The Famine is the single most significant event in Irish history; a cataclysmic tragedy on a biblical scale. Between 1845 and 1852, around one-and-a-half million people died and nearly two million emigrated, reducing the populace by roughly 25%. The Irish language was laid to waste; the myths and sagas of Irish folklore were forgotten for decades; Irish literature slowed to a trickle; and hatred of the English occupiers became more galvanised than at any point in the previous 700 years of their presence. Black '47 has no intentions of dealing with the Famine on a national scale, using it instead as a backdrop for a genre exercise. No Famine narrative could ever depict a story in which a protagonist right the wrongs of Ireland, because no such person existed. Feeney is not the spirit of Ireland made flesh, and this is not a piece of Catholic wish-fulfilment.

Aesthetically, Daly depicts a number of "quintessential Famine images". These include a shot of a skull sinking into the wet mud, representing the dead and their connection to the land; when Ellie first appears, she looks like Caitlín Ní Uallacháin, the implication being that Ireland itself is literally dying; when she and her children are evicted, the scene is very much an archetype of such evictions - women and children crying, men being restrained, the thatched roof of a cottage burning, callous bailiffs; grain being stockpiled for export( bedraggled peasants huddled at the gates of an affluent estate.

The most long-lasting effect of the Famine is that it decimated Gaeilge. In seven years, the Famine did what the English couldn't manage in 700 - it destroyed that which defined us as a people. Large sections of Black '47 are in Irish, and the film actually uses the Irish language and the attempts to suppress it as an important motif. For example, when a priest asks a peasant his name, the man replies "Séamus Ó Súilleabháin". The priest turns to a translator, who responds, "James Sullivan". This speaks to the Anglicisation of Irish place names (Béal an Átha became Ballina, Trá Lí became Tralee, etc). Daly never allows the devastating effect the Famine had on the language to fade too far into the background, and the narrative is all the better for it.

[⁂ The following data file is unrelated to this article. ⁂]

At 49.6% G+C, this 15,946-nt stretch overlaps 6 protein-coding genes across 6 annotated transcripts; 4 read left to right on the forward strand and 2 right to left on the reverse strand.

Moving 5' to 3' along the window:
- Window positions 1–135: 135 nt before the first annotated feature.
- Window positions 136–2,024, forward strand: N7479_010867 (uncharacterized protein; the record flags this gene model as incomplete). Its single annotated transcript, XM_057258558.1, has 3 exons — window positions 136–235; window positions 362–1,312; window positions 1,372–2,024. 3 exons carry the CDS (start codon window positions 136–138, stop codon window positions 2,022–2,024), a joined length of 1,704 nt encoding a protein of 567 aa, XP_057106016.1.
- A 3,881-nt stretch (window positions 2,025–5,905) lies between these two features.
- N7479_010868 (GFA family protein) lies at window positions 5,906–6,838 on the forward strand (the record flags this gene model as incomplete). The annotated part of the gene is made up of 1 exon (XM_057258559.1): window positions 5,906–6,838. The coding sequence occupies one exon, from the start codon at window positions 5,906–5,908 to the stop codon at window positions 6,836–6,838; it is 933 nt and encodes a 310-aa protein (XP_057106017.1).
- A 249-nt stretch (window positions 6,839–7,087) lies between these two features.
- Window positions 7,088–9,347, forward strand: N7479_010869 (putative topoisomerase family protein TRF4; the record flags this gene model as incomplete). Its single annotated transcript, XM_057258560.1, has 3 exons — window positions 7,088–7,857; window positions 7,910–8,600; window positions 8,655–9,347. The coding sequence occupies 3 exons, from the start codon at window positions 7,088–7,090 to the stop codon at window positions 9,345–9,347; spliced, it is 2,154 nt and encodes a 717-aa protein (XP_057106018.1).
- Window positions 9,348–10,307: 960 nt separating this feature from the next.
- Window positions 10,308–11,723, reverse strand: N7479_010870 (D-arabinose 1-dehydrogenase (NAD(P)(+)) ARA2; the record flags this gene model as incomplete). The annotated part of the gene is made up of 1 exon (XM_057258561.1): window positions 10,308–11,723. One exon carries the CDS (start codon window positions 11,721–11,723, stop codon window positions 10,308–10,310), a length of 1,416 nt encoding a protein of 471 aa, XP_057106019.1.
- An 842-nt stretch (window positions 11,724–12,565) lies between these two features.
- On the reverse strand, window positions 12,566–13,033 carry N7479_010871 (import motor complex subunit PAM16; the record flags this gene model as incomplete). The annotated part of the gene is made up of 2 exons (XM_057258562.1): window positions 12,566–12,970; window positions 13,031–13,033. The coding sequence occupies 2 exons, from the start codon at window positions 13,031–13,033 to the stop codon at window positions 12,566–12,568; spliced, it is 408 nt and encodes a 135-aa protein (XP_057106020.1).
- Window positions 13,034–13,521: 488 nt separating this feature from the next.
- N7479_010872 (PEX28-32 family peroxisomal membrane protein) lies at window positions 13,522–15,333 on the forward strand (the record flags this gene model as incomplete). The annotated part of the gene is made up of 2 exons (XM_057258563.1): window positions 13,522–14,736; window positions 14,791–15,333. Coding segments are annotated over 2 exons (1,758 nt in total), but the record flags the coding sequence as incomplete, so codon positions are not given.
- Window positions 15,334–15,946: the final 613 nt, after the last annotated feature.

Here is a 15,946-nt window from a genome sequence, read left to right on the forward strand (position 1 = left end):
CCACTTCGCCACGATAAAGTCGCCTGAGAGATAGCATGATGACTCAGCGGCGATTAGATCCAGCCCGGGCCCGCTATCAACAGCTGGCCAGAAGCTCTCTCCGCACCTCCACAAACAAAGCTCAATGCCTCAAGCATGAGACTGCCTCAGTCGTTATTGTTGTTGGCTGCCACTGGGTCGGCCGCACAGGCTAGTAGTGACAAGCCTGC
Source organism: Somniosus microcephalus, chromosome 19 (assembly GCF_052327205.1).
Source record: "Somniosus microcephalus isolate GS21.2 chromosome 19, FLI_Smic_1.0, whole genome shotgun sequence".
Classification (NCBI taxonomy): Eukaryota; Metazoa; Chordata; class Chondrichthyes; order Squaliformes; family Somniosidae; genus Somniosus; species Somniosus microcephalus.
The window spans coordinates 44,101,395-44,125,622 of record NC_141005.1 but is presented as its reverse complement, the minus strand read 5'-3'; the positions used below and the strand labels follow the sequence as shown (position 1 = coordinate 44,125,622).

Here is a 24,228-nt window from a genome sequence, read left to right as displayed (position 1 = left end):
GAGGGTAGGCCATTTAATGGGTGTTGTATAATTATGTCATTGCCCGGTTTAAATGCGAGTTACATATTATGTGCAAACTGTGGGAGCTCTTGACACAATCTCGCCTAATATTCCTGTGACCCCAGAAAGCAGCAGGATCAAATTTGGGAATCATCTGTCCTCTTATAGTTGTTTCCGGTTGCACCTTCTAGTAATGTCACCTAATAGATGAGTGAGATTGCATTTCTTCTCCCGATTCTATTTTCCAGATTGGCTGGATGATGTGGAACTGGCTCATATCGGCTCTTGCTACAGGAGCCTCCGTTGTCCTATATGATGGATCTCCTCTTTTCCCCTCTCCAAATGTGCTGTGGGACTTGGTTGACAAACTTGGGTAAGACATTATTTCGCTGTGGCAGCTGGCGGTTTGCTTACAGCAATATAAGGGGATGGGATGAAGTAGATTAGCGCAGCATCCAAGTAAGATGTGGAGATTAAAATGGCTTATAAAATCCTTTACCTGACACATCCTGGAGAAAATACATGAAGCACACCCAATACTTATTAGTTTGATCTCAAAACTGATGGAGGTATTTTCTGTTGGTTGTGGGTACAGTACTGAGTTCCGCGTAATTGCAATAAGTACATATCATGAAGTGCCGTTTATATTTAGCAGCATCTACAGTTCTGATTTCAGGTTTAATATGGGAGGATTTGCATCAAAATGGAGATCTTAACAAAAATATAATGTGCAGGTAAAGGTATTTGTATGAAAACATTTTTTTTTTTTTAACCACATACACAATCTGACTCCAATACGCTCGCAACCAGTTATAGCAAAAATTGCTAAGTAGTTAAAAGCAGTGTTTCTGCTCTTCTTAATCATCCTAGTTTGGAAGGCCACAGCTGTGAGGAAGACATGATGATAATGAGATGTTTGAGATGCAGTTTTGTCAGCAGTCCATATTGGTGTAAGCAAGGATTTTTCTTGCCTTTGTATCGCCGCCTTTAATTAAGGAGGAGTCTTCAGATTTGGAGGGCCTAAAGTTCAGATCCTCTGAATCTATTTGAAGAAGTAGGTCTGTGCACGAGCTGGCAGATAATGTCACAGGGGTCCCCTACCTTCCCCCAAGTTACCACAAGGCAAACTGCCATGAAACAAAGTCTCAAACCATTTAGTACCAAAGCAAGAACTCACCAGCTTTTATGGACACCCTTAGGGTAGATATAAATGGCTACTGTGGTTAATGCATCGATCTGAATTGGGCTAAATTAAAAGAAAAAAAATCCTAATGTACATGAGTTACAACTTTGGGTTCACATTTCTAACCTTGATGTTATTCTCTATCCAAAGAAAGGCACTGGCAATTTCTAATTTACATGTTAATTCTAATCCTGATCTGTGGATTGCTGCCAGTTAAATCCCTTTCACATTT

Of course, all of this is not to say the film is perfect. The character of Lord Kilmichael (Jim Broadbent) is something of a clichéd, token villain. Daly also has a tendency to unsuccessfully mix naturalism with stylisation, most obviously in the use of intentionally artificial looking matte paintings as backgrounds in some of the panoramic scenes. Whilst the intention was most likely to try to evoke the look of old sepia photographs, contemporary audiences used to photorealistic CGI will probably interpret it as cheap effects work. Finally, if there's one thing I was surprised by, especially given all the references to emigration, it was the lack of reference to the coffin ship, the image of which is an indelible component of the Famine's legacy.

Black '47 is essentially a revenge western, and in that sense, it's nothing overly special. However, Daly allows the Famine background to come to the fore sufficiently so that we never forget when and where we are. Mixing the historical with the generic just enough so that each informs the other, it's not the first "Famine film", but it is a very decent, honest, and respectful attempt to put something of that great tragedy on screen.
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7
bataguilaMay 16, 2019
Es entretanida, se ven muy bien los paisajes, parece realmente de epoca, las escanas de accion son basicas pero bien hechas. es un Rambo celta